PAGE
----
Phishing Trip: Russian hackers target COVID-19 research
July 28, 2020
3 min read
What's going on here?
On 16 July 2020, the American, British and Canadian governments accused Kremlin-associated hacking group Cozy Bear of attempting to steal coronavirus vaccine research.
What does this mean?
Cozy Bear (a.k.a. APT29 or the Dukes), which is overseen by Russia’s CIA equivalent is accused of running sophisticated cyberattacks on various Western organisations involved in COVID-19 vaccine development to access research and supply chain information. The group has targeted employees of these organisations, using phishing emails and custom malware. Thankfully, the attacks have been largely unsuccessful and have not hindered research efforts. Experts believe the group’s primary aim is to augment Russia’s vaccine research efforts, rather than to disrupt ongoing research. Yet it remains possible that the hacks are an effort to reduce reliance on the West once a vaccine is discovered. Russia has denied any involvement.
Western security agencies are following a recent strategy propounded by the United States in explicitly calling out specific groups and/or states. This saga comes at a time of high tension between the UK and Russia. A report long-delayed by the Johnson administration detailing Russian interference was published earlier this month by parliament’s Intelligence and Security Committee. The report accused the government of actively avoiding looking for evidence of Russian interference, such as through cyber activity.
What's the big picture effect?
Cybercrime is low risk and potentially high-reward, despite being costly for its victims. A 2018 report estimated that cybercrime costs the global economy just over 0.8% of annual global GDP. It is problematic to bring cybercriminals to justice because of the issue of attribution. Proxy servers and other tactics actively mask the user’s location which hinders prosecution efforts. For example, less than 1% of reported cybercrimes are prosecuted in the UK. This makes hacking attractive for individual criminals, as well as sovereign governments wishing to carry out sophisticated cyberattacks.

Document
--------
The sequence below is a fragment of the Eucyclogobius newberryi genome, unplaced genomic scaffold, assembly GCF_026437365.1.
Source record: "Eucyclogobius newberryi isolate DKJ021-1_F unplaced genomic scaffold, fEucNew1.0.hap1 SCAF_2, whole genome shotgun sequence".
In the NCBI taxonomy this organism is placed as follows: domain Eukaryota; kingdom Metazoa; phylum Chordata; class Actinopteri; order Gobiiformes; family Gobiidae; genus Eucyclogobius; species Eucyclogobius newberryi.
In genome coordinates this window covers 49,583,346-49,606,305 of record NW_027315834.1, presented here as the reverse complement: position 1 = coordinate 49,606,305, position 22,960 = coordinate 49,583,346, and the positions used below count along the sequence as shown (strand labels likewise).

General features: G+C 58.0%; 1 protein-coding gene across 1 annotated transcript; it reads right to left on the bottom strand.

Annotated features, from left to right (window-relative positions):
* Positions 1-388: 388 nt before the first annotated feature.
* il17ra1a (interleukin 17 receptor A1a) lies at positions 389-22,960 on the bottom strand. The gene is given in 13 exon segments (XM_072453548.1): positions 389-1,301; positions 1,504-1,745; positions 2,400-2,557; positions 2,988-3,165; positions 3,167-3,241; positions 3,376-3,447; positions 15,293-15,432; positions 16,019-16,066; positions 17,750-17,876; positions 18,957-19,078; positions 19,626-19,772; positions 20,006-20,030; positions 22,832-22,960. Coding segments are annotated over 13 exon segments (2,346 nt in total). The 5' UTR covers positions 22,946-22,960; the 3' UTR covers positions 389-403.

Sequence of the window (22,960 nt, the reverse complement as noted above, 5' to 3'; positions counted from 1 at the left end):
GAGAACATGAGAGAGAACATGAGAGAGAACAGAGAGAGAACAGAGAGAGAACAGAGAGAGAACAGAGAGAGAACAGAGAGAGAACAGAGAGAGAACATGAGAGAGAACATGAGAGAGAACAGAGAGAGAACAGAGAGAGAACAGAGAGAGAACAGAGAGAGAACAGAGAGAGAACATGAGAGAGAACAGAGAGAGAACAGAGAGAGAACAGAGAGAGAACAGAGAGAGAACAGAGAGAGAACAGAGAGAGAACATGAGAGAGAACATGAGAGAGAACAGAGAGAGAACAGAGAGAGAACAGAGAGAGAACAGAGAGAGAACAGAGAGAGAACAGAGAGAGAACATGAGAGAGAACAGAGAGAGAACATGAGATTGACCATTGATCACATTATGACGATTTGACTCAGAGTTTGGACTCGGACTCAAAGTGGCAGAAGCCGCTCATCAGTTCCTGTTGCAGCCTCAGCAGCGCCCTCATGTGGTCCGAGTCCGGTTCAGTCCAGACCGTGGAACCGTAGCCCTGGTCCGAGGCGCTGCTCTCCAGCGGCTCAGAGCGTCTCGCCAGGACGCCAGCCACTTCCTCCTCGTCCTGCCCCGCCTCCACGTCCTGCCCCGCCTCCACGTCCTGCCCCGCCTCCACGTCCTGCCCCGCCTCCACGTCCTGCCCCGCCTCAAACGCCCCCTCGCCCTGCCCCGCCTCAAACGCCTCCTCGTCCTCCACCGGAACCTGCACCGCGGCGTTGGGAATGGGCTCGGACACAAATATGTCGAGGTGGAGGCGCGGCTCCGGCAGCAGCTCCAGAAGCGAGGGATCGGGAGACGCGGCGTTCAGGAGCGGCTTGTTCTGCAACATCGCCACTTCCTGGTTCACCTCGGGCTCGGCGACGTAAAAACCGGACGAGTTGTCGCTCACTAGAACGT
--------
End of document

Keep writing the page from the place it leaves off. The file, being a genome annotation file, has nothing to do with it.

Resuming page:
The major piece of UK legislation relating to offences or attacks against computer systems is the Computer Misuse Act 1990 (CMA), which is arguably unfit for purpose given the nascency of the internet when it was passed. Under the CMA, English courts can prosecute if there is “at least one significant link with the domestic jurisdiction” (England and Wales) in the circumstances of the case. If Cozy Bear could be brought to justice, the prosecution would allege that they attempted to get “access without right” pursuant to section 1 CMA.
The CMA places strict limits on the rights of law enforcement to pursue hackers, which can impede prosecutions. For example, currently the CMA exposes law enforcement to the risk of prosecution themselves if they go beyond the limits of their warrant. Even requiring a warrant to investigate can be a hindrance given the ephemeral nature of digital crimes. Experts have therefore urged radical revisions to British digital crime legislation.
Alternatively, existing legislation could be updated to deal with the rise of cybercrime. An example of this is the Treason Act, dating back to 1351, which recognises betrayal of one’s country as an offence. For example, under the Terrorism Act 2000 it is an offence to belong, or profess to belong, to a proscribed organisation, such as IS. Yet, it would be impossible to prosecute British citizens for carrying out cyber-crimes on behalf of a foreign power. Many argue this must change.
In the UK, legislation including the CMA, should be modernised to make law enforcement as effective as possible in thwarting cybercrime. The rising economic cost of cybercrime necessitates reform. Without it, Cozy Bear and its (presumably) furry friends will continue to enjoy the ongoing digital salmon run unfettered, making COVID-19 phishing trips the least of our worries.
Report written by George Maxwell
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